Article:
As someone who was raised in the beauty of nature, landscape photographer TJThorne believes water photography helps him to experience a state of flow during his mental struggles.
Finding Solace in Nature Photography
Thorne spent his childhood in rural Pennsylvania. His backyard was full of forested land which allowed him to be playful and free. He climbed trees, wandered trails, and played in creeks.
But, his carefree youth was quickly replaced by many challenges. There were some things that are more normal and common in adulthood like working and paying bills. But there were also others that brought Thorne to his knees like anxiety, depression, worry, stress and alcoholism. But it is this beautiful and peaceful aspect of nature that has helped Thorne to bring back some peace into his life. Back in 2012, Thorne noticed the playful light on water and started to photograph it, but it wasn’t until 2017 that it became a conscious practice and grew into a project, “Ebb and Flow.”
“The shooting of my water abstracts is driven by a need to fully immerse myself in the moment and get lost in my viewfinder,” Thorne tells PetaPixel. “Photography is primarily a tool for me to detach from the world and the stresses and struggles I face in order to find peace and solace. This is the best example of this process
Water is an ever-changing and versatile element which helps Thorne achieve a relaxed flow state. Thorne focuses his attention on water’s behavior and visual attributes such as reflections and direct sunlight.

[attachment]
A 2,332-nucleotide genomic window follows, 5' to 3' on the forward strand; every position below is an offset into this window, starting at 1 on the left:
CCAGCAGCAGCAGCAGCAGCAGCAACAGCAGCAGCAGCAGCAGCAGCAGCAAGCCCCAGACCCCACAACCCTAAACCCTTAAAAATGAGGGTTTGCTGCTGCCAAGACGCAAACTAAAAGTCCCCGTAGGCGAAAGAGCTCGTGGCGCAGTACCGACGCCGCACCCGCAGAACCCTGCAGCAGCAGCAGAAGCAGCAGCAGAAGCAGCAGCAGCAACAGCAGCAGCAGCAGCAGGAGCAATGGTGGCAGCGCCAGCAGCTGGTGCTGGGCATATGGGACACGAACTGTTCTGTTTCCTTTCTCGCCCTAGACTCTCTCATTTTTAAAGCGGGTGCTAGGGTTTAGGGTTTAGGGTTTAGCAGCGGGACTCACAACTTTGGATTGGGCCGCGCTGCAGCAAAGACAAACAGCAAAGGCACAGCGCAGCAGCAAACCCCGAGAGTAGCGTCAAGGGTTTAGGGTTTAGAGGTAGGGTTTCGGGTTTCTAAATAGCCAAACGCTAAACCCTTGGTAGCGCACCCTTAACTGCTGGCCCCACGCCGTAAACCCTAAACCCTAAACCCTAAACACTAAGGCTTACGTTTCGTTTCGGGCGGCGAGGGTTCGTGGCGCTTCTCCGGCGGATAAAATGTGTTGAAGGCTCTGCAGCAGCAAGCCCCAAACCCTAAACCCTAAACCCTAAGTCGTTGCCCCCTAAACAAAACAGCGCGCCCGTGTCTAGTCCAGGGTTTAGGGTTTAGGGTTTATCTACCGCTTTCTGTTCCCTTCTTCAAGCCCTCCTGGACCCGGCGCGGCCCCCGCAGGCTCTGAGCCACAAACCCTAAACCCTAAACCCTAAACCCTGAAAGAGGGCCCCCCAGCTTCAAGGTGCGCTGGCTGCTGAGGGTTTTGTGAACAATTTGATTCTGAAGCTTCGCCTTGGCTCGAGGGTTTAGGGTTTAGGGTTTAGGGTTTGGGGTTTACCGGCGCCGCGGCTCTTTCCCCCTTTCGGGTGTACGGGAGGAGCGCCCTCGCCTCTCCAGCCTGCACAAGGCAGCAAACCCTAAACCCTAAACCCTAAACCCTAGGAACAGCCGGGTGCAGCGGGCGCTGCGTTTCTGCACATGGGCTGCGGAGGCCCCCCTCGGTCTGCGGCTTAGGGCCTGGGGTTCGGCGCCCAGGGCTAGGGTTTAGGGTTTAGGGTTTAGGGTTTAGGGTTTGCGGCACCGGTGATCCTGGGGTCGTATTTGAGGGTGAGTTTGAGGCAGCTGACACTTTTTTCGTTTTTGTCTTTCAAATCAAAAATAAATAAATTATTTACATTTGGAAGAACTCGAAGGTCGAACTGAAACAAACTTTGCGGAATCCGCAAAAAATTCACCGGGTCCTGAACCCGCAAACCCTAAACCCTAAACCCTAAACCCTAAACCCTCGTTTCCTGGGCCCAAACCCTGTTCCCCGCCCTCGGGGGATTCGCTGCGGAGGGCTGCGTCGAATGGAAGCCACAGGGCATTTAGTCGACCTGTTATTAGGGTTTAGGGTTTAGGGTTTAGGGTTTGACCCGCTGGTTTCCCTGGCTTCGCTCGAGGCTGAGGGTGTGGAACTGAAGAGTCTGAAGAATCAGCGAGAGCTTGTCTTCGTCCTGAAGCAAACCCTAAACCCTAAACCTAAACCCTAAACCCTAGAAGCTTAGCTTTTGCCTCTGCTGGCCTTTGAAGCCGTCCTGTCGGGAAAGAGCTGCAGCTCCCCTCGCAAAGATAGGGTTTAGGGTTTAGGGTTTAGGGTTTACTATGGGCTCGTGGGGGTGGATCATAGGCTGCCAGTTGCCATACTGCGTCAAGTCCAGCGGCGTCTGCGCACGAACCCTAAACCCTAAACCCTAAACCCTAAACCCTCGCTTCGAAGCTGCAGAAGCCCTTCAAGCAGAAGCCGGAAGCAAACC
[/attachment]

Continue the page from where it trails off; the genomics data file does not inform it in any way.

“I don’t go looking for water to shoot, it’s a reactionary pursuit to where I just feel compelled to point my camera at something that called to me so that I can spend intimate time with that moment,” he explains.
“That time spent is where I get everything I am looking for. The photos are just visual byproducts of the experience.”
Hundred Abstracts of Nature’s Driving Force
Thorne’s oldest “Ebb and Flow” collection photo dates back to 2016, with the most recent one taken in 2021. He doesn’t like to think of the series as a “project” — “because a project implies parameters such as a beginning and ends with a particular goal in mind” — the collection is more of an exploration. This collection has no limits and Thorne can engage with water in different ways.
With the open-endless of a collection like “Ebb and Flow” comes a downside. Thorne’s collection of abstracts from water had accumulated tens to thousands, each representing “soulful moments”, which he spent close to the water while holding a camera.
” It was difficult to sort through so many and find those that were visually pleasing,” Thorne says. Despite that, he culled his water abstracts down to the final 100 pieces, all of which are available to view and buy on his website.
With “Ebb and Flow” concluded, for now, Thorne continues to question his future creative direction.
I have a lot of facets to my photography that I look at based on how they affect my emotions and my mental needs. One of these is my “Figments of Place”, which is more experimental and non-literal.
“So beyond navigating my changing creative process, I plan to continue to explore both nature and water, deepen my relationship with both myself and the natural world, and find gratitude in the opportunity that I get to do so. We’ll see where the light takes me.”
Image credits: Photos by TJ Thorne.